Wednesday, October 21, 2009

Tough Times Ahead!

I attended the Longmeadow Tri-Board Meeting this past Monday (October 19) to get an appreciation of the current financial situation facing our town in FY2010 and FY2011. The overall message was that things were going to get much more difficult before they get better.

Note: The Tri-Board consists of the Select Board, School Committee and Finance Committee which provide most of the financial guidance for our town.

Here are some of the key numbers that were shared for FY2010 and FY2011….

  • There are continuing reductions in state aid for FY2010- not all of which have been identified but there is a high likelihood that the town will receive less state aid money than originally expected. All available free cash including that used at the April town meeting (total = $1.43 million) will be used at the upcoming Special Town Meeting on October 27 to help balance the current FY2010 budget. With an estimated additional 3.5% shortfall in state local aid, there is a projected $197,000 deficit for the FY2010 budget which will likely be balanced by use of the monies from the Operational Stabilization Fund. The actual FY2010 cut to local aid is unknown at this time.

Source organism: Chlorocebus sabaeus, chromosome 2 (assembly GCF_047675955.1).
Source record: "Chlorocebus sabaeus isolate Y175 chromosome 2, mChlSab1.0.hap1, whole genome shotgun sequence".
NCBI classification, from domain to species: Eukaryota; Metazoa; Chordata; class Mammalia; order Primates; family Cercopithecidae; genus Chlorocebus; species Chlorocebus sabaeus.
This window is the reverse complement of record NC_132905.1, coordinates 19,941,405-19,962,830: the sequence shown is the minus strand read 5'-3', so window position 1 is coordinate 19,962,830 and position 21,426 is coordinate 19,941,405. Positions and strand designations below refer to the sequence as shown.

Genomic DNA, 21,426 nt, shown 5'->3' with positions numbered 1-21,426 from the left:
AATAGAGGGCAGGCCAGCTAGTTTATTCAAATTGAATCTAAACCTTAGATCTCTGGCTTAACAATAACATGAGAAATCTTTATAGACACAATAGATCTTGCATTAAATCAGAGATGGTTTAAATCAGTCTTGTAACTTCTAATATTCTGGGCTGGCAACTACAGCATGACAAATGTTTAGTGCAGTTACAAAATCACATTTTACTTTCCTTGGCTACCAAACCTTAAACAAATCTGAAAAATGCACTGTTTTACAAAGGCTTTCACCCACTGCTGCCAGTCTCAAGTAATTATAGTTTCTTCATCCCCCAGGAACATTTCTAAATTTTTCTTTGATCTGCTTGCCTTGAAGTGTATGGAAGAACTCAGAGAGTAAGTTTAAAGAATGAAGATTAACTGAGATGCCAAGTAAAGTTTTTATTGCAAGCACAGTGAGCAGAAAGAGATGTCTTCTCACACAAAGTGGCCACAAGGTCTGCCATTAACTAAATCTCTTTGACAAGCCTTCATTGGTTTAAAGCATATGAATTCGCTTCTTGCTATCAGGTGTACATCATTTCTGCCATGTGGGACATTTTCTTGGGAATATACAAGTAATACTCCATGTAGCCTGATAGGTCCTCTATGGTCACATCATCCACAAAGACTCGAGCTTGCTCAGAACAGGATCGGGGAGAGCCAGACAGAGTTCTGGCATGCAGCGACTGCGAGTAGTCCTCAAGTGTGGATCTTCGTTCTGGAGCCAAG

• Longmeadow faces a projected $2.1 million deficit in FY2011. This projection includes an estimated additional 10% cut in state aid vs. FY2010 projection but does not include any COLA’s for teachers, firefighters, police and other town employees. There are currently 6 town employee unions actively engaged in the collective bargaining process with the town of Longmeadow, as well as the school unions negotiating with the School Committee. Contracts for these groups expired earlier this year. Earlier estimates by Paul Pastercyzk- Longmeadow Finance Director indicated that for every 1% increase in COLA there would be an additional $300,000 in annual costs.

  • There is currently ~ $2.2 million in the Operational Stabilization Fund. This was originally targeted to be 5% of the annual budget and was created as a “rainy day” fund. Rating agencies look at this account in order to rate municipal bonds which determines interest rates. If the new high school project is passed next spring, it will likely be one of the factors determining the interest rate on our bonds.

  • There is ~ $2.5 million in special accounts including Community Preservation Act and ambulance reserve funds. Many of these accounts have defined purposes and cannot be used for ordinary operating expenses. There was general agreement that all of these accounts need to be identified including possible uses. Some of the monies in these accounts are already being used to pay for indirect costs. There was a continuing discussion from earlier this year to use available CPA monies to refurbish the historic exterior of Center School.

The Tri-Board spent a large portion of the meeting trying to figure out how to meet the financial challenges for the FY2011 budget. The Select Board must provide budget instructions before December 1 to the Town Manager who is responsible for developing the Town Budget.